2. Edit the wiki page, enter the macro editor and launch the Balsamiq Wireframes editor:

Using the Balsamiq Wireframes Macro Editor

Accessing the Balsamiq Wireframes Macro Editor can be done by editing the wiki page and entering the macro editor, as shown below.


The macro editor lets you configure the Balsamiq project view that will be shown in the Confluence page.

You can chose to show a thumbnail grid or, in case of the single wireframe view, you can configure the starting wireframe, the size and the alignment.

To add multiple views on the same project, just add more macros and select a different starting wireframe for each one.

You can also launch the Balsamiq Wireframes Editor and continue to edit your project from there.

A Couple of Little Treats for You!

Built-in Background Music

For years we've been suggesting people use headphones when working on wireframes, to help get in the creative zone. So we asked ourselves: why not give our awesome users a built-in, get-in-the-zone-inducing track to listen to? And so we did!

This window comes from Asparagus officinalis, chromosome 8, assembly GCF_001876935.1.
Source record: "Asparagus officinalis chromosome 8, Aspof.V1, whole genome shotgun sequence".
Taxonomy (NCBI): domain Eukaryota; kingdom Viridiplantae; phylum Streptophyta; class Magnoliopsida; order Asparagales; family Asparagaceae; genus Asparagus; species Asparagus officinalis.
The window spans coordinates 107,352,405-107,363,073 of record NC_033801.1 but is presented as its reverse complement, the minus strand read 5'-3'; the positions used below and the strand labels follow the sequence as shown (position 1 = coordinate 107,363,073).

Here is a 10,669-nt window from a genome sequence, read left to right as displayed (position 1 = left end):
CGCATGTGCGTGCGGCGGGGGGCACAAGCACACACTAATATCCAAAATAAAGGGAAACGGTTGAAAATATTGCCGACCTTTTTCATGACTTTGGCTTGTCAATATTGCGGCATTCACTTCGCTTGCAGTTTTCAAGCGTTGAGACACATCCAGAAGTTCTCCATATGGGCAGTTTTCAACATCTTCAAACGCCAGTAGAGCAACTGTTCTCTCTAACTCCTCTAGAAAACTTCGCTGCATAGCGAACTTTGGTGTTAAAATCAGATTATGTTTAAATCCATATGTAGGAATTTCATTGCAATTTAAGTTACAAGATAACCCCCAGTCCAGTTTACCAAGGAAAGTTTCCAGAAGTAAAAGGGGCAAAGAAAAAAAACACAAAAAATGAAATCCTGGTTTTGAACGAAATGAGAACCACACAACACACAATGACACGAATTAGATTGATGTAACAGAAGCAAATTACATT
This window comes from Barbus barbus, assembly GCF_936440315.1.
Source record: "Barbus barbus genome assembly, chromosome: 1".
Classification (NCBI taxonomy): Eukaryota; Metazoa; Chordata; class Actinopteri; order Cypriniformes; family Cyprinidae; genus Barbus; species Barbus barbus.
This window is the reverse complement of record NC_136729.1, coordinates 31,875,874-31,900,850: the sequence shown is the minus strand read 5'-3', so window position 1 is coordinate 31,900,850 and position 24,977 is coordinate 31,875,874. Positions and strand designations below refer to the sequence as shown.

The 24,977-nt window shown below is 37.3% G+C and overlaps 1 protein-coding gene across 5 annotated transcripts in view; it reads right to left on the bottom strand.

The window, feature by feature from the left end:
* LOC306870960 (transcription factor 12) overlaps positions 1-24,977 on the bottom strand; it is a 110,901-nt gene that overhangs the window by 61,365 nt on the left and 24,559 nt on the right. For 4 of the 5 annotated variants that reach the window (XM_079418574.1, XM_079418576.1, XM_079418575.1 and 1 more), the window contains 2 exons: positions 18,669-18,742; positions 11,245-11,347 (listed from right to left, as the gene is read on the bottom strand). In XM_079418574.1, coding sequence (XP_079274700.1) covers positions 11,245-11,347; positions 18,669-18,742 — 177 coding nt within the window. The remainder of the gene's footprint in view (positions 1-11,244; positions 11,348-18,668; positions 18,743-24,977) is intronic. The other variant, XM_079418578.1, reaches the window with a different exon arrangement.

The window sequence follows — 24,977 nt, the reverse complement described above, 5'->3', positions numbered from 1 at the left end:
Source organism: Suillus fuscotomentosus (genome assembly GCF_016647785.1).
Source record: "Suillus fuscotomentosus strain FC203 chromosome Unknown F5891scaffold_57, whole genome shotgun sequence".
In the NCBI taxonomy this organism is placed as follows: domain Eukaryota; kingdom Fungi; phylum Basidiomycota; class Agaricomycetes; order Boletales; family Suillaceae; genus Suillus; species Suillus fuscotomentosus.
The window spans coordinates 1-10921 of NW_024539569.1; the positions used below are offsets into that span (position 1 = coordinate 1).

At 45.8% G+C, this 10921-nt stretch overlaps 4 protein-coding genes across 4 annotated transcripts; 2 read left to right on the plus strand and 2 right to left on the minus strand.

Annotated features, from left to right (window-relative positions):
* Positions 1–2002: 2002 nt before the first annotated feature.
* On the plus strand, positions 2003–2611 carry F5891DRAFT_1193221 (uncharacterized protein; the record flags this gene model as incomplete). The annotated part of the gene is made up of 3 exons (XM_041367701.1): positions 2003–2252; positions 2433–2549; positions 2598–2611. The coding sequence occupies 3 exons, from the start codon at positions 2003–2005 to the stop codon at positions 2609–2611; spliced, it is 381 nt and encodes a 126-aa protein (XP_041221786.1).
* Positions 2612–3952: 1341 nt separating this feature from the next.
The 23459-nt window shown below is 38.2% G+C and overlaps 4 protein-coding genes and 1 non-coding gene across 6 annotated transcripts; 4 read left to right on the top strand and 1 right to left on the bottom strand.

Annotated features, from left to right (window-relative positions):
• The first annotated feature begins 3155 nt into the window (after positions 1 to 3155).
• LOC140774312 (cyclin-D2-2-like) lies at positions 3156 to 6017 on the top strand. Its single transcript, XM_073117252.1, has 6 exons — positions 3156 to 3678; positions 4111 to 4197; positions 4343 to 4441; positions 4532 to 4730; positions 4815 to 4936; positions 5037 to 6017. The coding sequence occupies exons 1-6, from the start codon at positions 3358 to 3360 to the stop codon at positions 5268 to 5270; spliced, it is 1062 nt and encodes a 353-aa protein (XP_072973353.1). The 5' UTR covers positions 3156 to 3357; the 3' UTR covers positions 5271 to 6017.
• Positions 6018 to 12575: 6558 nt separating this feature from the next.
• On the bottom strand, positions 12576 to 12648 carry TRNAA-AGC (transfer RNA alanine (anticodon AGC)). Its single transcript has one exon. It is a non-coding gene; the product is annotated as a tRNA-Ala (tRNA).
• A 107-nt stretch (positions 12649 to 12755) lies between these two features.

Just go to the View menu, click "Play Background Music", and get to work!

The track is called Ascension, by Dr. Christopher Lloyd Clarke B.Sc, Msc.D. Meditation music composer and founder of Royalty Free Meditation

We cut the track down to 25 minutes, added a Zen bell, then added 5 minutes of nature sounds recorded by our own Michael Angeles in his hikes around Marin County, CA. We then made the resulting 30-minute track loop 4 times.

Why the (25 + 5)*4, you ask? Because this way you can use the music to time your Pomodoros, of course!

What Should I Make for Dinner?

We know how it is. It's 5pm, and you've just had a glorious day of work, creating awesome wireframes for your next project.

And then it hits you: what should I make for dinner tonight?

That's where we come in.

Go to the Help menu and select "What Should I Make for Dinner?". You'll be taken to this page.

Lots and lots of easy, every-day recipes straight from the Balsamiq team's kitchens, in super-quick video format you can watch while you put your jacket on to leave the office.

Just browse through the list of videos, pick one that looks good, jot down the ingredients and run out the door.

Nothing fancy here, this is what we cook for ourselves when we don't know what to make.

Buon appetito! 🙂